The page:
- Rewriting the full-time job description. As private sector fi rms know, talented STEM majors can command a much higher wage in the private sector than in today's schools. Business leaders should press policymakers and educators to rethink the teacher job description to take advantage of professionals who may be eager to teach but not to become full-time teachers. Boston-based Citizen Schools, for instance, provides highly regarded after-school instruction and career-based learning by creating opportunities for local professionals to instruct students on a part-time basis. The private sector can support such ventures and permit (or even encourage) their employees to participate while supporting district efforts to adopt such arrangements.
- Getting more value out of great teachers. While merit pay plans are a sensible part of rewarding and retaining excellent STEM teachers, reformers should also consider ways to more fundamentally differentiate teacher roles while permitting the best teachers to be more productive. Rather than ask every teacher to teach the same material to the same number of children, excellent teachers should be rewarded for taking on more students successfully. Business leaders can follow the lead of respected fi gures like Bill Gates and Secretary of Education Arne Duncan by promoting policy changes and practices that will boost specialization and productivity for STEM teachers.
- Carving new paths to teaching. Preparing STEM teachers will require more than simply tinkering with today's schools of education and licensure systems. High Tech High School in San Diego, for instance, has sidestepped the licensure hurdle by becoming a state-recognized teacher preparation institution. STEM firms should continue to push for a move away from traditional licensure systems and consider creating their own teacher preparation and professional development programs.
- Leveraging the power of technology. Just a few decades ago, technological limitations meant that students could be taught only by a teacher who was physically present in their school. This was particularly limiting for rural or urban schools, which tend to have difficulty attracting enough talented STEM instructors. Today, new technologies have made it possible to share expertise and instruction across great distances, making dramatic advances in STEM instruction possible everywhere. Washington, D.C.- based SMARTHINKING, Inc., and New York-based Tutor.com, for example, use tutors from around the globe to provide real-time, intensive instruction to students 24 hours a day, seven days a week. Business leaders can support efforts to leverage new technology in this fashion while working to remove policy barriers and routines that impede such efforts.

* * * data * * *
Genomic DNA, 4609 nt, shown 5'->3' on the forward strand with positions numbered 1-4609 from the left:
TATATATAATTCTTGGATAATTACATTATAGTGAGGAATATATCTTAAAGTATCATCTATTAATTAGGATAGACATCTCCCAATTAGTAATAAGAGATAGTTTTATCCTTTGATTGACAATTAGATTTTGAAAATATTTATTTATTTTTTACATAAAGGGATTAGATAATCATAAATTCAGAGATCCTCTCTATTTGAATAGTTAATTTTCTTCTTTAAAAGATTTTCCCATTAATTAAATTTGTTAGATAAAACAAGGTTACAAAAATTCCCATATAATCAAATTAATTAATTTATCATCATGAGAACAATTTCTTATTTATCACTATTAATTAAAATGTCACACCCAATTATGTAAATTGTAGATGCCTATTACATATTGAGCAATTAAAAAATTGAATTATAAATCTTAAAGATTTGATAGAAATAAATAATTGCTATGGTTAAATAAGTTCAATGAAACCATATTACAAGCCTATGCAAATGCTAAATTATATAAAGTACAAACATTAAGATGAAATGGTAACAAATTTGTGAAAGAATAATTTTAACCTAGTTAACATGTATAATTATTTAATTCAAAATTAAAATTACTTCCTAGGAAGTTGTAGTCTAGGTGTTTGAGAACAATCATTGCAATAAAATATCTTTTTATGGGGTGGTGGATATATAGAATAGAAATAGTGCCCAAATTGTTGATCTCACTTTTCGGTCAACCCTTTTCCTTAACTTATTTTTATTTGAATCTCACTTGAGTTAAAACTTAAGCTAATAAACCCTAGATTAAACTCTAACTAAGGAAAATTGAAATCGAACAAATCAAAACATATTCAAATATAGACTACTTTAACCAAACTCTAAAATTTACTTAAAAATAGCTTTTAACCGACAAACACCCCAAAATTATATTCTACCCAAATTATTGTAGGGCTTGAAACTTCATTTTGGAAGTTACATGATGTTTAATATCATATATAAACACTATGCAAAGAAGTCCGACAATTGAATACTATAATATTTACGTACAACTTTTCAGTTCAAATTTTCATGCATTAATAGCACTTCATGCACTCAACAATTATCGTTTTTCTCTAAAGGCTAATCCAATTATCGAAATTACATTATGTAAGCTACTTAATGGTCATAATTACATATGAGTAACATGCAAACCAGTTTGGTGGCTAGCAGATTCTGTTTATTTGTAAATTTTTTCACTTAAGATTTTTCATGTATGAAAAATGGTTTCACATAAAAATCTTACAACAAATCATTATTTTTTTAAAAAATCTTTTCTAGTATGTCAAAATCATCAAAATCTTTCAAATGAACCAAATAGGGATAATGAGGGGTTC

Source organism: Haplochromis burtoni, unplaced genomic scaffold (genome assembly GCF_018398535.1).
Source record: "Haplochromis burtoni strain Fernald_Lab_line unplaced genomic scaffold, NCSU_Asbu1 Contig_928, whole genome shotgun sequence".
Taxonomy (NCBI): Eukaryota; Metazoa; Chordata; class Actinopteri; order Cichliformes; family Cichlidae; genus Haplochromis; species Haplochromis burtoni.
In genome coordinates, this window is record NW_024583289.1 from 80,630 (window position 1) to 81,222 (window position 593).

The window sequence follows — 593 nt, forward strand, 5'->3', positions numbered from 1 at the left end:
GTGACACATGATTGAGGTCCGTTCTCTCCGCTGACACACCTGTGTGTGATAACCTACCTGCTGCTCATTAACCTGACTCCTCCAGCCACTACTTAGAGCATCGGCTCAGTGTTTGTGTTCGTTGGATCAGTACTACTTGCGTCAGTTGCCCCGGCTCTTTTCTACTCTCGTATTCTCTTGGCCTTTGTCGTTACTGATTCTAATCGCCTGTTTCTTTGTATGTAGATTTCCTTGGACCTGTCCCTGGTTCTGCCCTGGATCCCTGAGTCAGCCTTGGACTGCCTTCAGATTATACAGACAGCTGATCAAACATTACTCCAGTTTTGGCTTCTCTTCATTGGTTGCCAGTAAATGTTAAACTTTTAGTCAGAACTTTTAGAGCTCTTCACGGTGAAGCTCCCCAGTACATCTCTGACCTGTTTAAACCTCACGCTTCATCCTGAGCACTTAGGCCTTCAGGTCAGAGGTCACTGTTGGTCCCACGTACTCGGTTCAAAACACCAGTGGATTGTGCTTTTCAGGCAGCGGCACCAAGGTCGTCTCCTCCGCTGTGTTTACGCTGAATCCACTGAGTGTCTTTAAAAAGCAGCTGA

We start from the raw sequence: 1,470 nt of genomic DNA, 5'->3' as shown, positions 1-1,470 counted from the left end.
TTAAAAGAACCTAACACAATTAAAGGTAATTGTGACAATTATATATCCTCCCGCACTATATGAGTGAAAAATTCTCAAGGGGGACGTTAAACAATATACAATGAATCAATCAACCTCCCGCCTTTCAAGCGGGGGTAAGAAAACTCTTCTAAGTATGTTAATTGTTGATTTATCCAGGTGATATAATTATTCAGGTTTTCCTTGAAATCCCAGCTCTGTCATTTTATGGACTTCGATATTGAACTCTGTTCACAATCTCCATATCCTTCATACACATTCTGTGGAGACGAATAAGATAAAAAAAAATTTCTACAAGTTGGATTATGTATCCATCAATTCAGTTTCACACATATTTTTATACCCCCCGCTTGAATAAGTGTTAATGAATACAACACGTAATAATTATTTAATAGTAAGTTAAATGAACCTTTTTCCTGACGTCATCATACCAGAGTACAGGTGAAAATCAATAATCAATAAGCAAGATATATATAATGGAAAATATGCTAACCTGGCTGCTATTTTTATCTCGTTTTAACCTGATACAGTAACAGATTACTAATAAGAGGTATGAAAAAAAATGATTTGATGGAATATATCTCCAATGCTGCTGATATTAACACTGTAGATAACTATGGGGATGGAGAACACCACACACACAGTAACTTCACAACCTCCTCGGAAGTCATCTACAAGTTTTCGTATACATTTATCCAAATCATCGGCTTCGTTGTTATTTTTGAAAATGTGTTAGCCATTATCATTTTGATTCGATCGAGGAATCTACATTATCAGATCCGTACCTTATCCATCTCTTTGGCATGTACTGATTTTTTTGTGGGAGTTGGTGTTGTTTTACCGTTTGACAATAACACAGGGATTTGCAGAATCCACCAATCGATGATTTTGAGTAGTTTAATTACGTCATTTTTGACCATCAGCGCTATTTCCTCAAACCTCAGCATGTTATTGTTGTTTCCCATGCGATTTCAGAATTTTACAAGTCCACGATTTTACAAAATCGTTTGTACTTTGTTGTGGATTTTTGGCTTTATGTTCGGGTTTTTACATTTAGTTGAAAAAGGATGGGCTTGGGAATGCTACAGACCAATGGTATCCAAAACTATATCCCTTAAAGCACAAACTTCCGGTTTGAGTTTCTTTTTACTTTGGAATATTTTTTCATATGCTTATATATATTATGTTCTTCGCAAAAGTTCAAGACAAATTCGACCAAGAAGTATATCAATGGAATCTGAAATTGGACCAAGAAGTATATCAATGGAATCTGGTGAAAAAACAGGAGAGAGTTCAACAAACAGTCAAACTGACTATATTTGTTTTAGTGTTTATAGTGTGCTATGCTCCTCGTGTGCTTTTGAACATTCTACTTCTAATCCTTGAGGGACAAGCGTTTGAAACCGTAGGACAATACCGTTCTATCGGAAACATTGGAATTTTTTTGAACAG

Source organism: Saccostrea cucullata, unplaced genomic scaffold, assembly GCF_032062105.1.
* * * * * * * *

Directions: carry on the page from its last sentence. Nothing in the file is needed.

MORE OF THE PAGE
- Reimagining the schoolhouse. Unwinding the DNA of schooling into more granular strands makes it possible to more effectively identify and address distinctive educational needs. Rather than simply try to run better schools, it is worth fostering providers that specialize in delivering top-notch science or math instruction--and retooling the schoolhouse to make that more feasible. For example, highperforming San Jose-based Rocketship Education doesn't just try to offer better teachers or instruction; rather, it has developed a hybrid model that blends traditional classroom instruction, realtime assessments, and customized, supplemental instruction in computer-based "learning labs."
- Segmenting services. Schooling encompasses a vast array of services, instructional responsibilities, and subjects. Allowing parents, students, and schools to "unbundle" those ingredients can make it easier to address individual needs while opening up the market for providers who excel in a specialized service--as is the case with many of the providers previously mentioned. Business leaders can help create the conditions for a truly segmented market by supporting new entrepreneurial ventures and by partnering with schools and districts to provide expertise that can help those systems become more open to segmented services and third-party providers.
Business leaders seeking a STEM revolution cannot settle for comfortable tweaking but must embrace efforts to rethink the organization and delivery of schooling.
Business can use three key strategies to play this role: through advocacy, by lending expertise, and by partnering with institutions or pursuing market opportunities. First, business leaders are well-positioned to be effective champions for accountability, flexibility, and dynamic redesign. Second, business can play a critical role by lending sorely needed expertise in areas like performance evaluation, human resources, information technology, and data systems. Third, business is positioned to partner with a variety of innovative entities to model breakthrough possibilities, promote smart rethinking, and lend critical support.
Too often, STEM reform has entailed well-intentioned efforts to superimpose good ideas on a rickety, aged set of institutions and organizations. If today's earnest efforts are to deliver more than that, then good intentions and thoughtful proposals must be joined by a fierce commitment to remaking America's schools and school systems for the 21st century.
Frederick M. Hess is director of education policy studies, Andrew P. Kelly is a research fellow and Olivia Meeks is a research assistant at AEI.